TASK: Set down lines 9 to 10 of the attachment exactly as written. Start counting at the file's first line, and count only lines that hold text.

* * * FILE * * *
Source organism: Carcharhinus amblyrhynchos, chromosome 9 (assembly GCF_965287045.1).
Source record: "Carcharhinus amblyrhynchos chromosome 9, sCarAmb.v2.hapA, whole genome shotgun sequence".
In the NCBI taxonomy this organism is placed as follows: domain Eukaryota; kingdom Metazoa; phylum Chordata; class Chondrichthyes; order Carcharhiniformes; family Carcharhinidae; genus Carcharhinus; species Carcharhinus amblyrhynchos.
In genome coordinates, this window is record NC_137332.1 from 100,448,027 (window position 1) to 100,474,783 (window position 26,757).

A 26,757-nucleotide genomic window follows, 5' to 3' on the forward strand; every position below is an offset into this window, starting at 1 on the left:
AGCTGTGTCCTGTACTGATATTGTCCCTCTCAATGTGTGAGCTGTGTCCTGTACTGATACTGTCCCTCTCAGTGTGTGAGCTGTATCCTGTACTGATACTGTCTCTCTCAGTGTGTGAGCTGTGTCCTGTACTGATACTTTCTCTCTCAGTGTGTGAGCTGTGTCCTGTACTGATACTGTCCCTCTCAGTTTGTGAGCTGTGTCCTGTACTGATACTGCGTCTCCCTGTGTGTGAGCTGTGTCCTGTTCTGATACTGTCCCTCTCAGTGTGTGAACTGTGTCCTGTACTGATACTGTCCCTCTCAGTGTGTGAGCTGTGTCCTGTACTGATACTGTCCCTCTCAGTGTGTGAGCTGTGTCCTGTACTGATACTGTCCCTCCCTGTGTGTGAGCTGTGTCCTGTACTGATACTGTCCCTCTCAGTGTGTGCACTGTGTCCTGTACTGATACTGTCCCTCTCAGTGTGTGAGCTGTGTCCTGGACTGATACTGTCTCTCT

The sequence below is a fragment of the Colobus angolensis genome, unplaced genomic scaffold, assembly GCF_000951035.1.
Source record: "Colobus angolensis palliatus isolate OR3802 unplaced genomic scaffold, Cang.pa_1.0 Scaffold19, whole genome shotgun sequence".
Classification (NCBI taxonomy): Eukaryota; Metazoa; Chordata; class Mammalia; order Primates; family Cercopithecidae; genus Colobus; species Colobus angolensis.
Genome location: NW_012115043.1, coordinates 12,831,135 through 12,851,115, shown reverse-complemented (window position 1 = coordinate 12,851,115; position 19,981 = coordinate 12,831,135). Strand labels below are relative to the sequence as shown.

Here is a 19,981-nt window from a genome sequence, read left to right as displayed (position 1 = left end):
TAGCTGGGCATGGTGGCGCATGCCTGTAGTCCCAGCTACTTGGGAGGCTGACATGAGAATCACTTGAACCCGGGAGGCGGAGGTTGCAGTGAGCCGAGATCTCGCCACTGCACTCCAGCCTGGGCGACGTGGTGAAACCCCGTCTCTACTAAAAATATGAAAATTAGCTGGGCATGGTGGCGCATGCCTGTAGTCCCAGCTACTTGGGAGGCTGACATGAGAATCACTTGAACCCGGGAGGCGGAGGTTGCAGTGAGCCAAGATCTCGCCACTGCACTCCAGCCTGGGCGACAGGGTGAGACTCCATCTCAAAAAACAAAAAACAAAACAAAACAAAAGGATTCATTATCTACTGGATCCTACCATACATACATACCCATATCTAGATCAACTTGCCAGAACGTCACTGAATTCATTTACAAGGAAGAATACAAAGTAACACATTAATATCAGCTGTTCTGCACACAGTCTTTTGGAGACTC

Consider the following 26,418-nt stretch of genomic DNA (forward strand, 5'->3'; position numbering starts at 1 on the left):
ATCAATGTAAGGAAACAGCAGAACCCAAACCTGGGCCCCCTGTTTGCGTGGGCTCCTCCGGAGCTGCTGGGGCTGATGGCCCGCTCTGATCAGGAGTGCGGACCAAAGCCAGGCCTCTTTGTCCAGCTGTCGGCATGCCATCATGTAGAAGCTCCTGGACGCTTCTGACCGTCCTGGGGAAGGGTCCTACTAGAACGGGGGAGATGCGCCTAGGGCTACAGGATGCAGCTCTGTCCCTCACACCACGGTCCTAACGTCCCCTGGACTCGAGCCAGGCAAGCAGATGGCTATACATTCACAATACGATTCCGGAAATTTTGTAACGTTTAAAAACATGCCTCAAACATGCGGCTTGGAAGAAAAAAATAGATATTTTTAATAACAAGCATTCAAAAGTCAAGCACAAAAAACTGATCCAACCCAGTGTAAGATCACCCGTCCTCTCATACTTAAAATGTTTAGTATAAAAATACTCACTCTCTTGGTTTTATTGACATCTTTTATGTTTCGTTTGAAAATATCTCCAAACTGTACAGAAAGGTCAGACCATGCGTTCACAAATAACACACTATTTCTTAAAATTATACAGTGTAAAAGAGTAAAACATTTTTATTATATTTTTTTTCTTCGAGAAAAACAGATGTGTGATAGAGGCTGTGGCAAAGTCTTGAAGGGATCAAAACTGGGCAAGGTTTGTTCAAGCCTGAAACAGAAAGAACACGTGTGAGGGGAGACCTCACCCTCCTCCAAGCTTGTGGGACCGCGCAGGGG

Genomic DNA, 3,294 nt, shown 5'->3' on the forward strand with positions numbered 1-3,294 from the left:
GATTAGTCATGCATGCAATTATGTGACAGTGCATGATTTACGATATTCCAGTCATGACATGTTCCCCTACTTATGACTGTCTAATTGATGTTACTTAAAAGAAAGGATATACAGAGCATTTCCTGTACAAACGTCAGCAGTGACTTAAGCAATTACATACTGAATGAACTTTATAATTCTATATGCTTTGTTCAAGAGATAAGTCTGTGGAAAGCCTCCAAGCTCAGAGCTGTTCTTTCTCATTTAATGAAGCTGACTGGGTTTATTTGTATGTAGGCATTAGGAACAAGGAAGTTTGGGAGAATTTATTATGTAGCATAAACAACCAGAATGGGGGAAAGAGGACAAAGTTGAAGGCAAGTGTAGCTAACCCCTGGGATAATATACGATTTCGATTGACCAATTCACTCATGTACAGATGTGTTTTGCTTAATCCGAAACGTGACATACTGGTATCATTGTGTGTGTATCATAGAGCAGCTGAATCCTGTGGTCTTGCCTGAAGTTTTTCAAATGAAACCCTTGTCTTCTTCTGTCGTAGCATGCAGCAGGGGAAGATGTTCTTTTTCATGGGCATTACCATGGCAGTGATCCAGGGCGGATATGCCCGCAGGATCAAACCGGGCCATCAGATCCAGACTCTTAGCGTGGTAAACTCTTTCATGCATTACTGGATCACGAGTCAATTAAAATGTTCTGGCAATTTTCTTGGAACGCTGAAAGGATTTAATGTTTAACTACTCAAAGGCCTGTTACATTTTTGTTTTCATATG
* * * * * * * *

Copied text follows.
Classification (NCBI taxonomy): Eukaryota; Metazoa; Chordata; class Mammalia; order Primates; family Cercopithecidae; genus Colobus; species Colobus angolensis.
Genome location: NW_012115043.1, coordinates 12,831,135 through 12,851,115, shown reverse-complemented (window position 1 = coordinate 12,851,115; position 19,981 = coordinate 12,831,135). Strand labels below are relative to the sequence as shown.